The only thing of interest to me was some .44 Magnum fodder, the caliber I started to reload on. It was loaded rounds, but not marked. I figured I would buy them, as they were relatively inexpensive, and pull the rounds, salvaging the bullets, brass and primers.

I got around to doing so a couple years later. The guy must have applied an industrial crimp, because the inertial puller just wasn't making any progress. 15 or so whacks per round. I stopped, frustrated, figuring I would do it later.

Fast forward a few more years, and I got lazy. I decided to shoot the rounds, and save the brass. I should have stopped after the first round. These were HOT. I mean STOKED. The recoil was more than any other .44 Magnum I had fired, and I used to load my stuff hot.

I didn't stop, until the fourth round. I then tried to eject them from the cylinder of my 629 - and one wouldn't budge. I ended up whacking it out at home, and realized I had damaged the cylinder.

I was screwed. This was a second-hand revolver shooting reloads. I figured S&W would laugh at me when I sent it to them. I was fully expecting a large invoice to get it repaired.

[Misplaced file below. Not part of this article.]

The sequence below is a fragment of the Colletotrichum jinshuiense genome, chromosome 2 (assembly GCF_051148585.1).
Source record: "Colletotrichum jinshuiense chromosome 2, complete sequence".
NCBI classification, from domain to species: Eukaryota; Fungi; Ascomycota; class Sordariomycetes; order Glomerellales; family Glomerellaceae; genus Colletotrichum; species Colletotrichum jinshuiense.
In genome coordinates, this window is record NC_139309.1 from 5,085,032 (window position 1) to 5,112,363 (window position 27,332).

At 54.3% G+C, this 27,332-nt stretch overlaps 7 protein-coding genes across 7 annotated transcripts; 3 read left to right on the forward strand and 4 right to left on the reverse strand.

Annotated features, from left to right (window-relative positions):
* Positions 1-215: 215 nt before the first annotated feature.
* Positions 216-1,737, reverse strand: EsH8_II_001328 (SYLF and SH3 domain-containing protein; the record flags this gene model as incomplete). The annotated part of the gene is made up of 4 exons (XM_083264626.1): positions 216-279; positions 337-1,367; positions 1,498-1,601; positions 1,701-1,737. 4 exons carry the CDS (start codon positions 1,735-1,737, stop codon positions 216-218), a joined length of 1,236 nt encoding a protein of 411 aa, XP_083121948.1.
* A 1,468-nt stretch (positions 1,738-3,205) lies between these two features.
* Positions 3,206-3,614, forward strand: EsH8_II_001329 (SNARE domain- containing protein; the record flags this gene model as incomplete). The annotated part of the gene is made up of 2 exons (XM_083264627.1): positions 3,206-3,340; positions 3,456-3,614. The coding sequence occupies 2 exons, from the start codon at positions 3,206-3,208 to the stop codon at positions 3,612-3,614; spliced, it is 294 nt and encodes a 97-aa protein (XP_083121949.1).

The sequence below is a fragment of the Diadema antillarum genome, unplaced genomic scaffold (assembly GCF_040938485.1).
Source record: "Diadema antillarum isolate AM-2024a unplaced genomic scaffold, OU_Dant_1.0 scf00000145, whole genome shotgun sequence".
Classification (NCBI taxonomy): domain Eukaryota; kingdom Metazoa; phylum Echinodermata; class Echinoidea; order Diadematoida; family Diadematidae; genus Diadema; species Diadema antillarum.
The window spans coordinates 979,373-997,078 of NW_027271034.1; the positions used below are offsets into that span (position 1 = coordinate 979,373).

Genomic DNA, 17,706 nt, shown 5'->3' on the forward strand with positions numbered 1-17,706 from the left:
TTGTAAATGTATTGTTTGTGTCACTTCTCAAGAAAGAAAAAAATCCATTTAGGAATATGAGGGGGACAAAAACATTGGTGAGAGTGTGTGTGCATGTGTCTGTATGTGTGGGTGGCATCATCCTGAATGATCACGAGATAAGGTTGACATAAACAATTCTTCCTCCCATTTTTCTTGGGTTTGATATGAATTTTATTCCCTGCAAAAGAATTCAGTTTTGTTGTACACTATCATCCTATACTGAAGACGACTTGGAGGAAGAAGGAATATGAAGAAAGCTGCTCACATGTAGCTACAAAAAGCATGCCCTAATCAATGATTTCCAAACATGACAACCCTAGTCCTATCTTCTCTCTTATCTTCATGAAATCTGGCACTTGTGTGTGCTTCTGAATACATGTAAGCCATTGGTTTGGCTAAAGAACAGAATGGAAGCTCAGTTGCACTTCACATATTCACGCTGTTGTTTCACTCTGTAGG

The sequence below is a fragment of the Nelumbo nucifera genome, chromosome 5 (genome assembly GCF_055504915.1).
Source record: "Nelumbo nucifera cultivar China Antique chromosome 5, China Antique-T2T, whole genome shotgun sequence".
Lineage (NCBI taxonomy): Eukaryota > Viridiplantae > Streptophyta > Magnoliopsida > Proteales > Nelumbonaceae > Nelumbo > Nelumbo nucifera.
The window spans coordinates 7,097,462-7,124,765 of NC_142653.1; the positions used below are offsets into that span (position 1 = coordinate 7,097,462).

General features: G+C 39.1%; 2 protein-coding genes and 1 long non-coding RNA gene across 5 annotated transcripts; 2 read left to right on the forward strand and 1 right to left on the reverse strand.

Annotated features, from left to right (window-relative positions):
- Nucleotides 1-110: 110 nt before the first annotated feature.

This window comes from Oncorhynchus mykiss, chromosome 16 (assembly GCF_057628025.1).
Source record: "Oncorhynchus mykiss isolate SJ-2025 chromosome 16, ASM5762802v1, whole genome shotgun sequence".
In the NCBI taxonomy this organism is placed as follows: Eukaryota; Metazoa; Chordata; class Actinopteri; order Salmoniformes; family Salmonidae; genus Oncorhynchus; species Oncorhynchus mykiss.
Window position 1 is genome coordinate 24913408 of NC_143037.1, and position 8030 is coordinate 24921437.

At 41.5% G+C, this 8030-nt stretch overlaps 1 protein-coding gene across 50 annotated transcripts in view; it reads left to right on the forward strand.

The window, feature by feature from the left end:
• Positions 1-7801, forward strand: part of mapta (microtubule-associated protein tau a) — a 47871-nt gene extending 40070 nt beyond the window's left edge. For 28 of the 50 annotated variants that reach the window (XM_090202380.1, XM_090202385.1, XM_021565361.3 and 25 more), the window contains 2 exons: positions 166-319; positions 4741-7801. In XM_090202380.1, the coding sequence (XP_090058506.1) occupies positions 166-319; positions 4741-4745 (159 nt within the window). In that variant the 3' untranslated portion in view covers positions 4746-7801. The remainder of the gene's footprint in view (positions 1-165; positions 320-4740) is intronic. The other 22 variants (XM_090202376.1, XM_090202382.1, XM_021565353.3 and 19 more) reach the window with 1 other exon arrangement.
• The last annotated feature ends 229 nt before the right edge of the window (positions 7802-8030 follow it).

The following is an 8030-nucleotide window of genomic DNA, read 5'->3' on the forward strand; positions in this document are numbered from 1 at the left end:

I got dumb lucky. this was shortly after the Clinton debacle when the company was catching all kinds of grief from shooters. They must have decided that it was worth it just to make me happy. They replaced the cylinder free of charge!

BTW, this worked - I was very happy, and never hesitate to recommend S&W. They make the best double-action revolvers anyway, so it is easy to do so! :D

A friend of mine - an ex Navy SEAL - almost lost an eye with a reload - and these were "factory" reloads from a local hardware store. Someone double-charged a .45 ACP case. It blew the slide off his Colt Commander, cracked both grip panels, and peppered him with debris, shattered his shooting glasses, but they held together and protected his eyes. You could see where the shooting glasses were on his face, because he had all kinds of nicks all around them. A very close call.

Never shoot anyone else's reloads. It is just not worth it! :shock:
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Re: Buying Other People's Handloads

#32 Post by 3leggedturtle » Sat Sep 30, 2017 8:25 am